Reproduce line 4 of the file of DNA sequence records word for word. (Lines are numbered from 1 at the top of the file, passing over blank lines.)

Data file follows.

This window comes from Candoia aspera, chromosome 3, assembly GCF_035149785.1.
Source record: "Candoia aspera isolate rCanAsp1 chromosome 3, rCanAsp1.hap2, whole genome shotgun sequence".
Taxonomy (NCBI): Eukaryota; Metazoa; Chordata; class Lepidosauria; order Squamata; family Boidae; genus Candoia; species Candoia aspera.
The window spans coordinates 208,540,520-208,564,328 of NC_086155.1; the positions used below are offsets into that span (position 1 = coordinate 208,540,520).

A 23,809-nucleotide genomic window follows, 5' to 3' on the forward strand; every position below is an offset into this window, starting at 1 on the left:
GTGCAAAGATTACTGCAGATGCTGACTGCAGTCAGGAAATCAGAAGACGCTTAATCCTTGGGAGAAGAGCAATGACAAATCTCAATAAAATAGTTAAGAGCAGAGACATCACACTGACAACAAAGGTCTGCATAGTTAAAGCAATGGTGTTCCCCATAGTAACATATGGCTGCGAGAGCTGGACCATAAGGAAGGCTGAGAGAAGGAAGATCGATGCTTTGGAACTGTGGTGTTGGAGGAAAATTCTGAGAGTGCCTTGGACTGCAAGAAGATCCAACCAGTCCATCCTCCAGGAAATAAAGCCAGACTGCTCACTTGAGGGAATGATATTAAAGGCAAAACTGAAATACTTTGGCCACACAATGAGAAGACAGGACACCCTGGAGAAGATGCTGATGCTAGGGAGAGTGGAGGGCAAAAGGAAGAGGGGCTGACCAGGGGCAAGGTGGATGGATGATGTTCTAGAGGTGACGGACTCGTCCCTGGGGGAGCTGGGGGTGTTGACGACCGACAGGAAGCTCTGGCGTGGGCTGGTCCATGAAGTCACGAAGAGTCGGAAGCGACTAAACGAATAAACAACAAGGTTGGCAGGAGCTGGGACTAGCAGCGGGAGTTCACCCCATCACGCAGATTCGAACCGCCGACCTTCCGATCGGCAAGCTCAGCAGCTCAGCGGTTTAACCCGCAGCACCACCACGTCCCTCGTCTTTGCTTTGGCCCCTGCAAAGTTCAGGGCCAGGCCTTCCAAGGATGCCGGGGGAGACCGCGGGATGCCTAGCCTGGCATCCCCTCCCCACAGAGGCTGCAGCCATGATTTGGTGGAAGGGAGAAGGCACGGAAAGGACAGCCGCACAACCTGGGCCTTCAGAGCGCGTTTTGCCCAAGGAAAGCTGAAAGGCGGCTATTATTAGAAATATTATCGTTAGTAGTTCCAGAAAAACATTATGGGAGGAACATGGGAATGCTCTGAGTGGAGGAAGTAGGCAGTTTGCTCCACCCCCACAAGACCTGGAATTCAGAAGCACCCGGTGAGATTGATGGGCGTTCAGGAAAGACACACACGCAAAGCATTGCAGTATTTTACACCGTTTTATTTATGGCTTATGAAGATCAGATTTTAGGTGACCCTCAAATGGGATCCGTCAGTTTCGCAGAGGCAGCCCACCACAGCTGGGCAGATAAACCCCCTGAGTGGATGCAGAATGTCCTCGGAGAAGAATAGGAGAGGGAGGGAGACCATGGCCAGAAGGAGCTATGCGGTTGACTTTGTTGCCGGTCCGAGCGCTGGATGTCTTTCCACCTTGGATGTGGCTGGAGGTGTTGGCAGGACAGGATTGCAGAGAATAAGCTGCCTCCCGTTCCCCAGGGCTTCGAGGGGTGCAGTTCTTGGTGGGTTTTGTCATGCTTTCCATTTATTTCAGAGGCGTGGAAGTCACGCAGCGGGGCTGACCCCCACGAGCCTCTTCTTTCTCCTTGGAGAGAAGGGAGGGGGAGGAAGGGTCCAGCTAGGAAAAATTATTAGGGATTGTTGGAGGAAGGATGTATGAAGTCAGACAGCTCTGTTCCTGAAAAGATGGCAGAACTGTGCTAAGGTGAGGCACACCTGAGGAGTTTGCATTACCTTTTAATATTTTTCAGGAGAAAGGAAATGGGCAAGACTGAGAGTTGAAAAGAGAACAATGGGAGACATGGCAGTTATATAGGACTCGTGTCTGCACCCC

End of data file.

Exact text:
The window spans coordinates 208,540,520-208,564,328 of NC_086155.1; the positions used below are offsets into that span (position 1 = coordinate 208,540,520).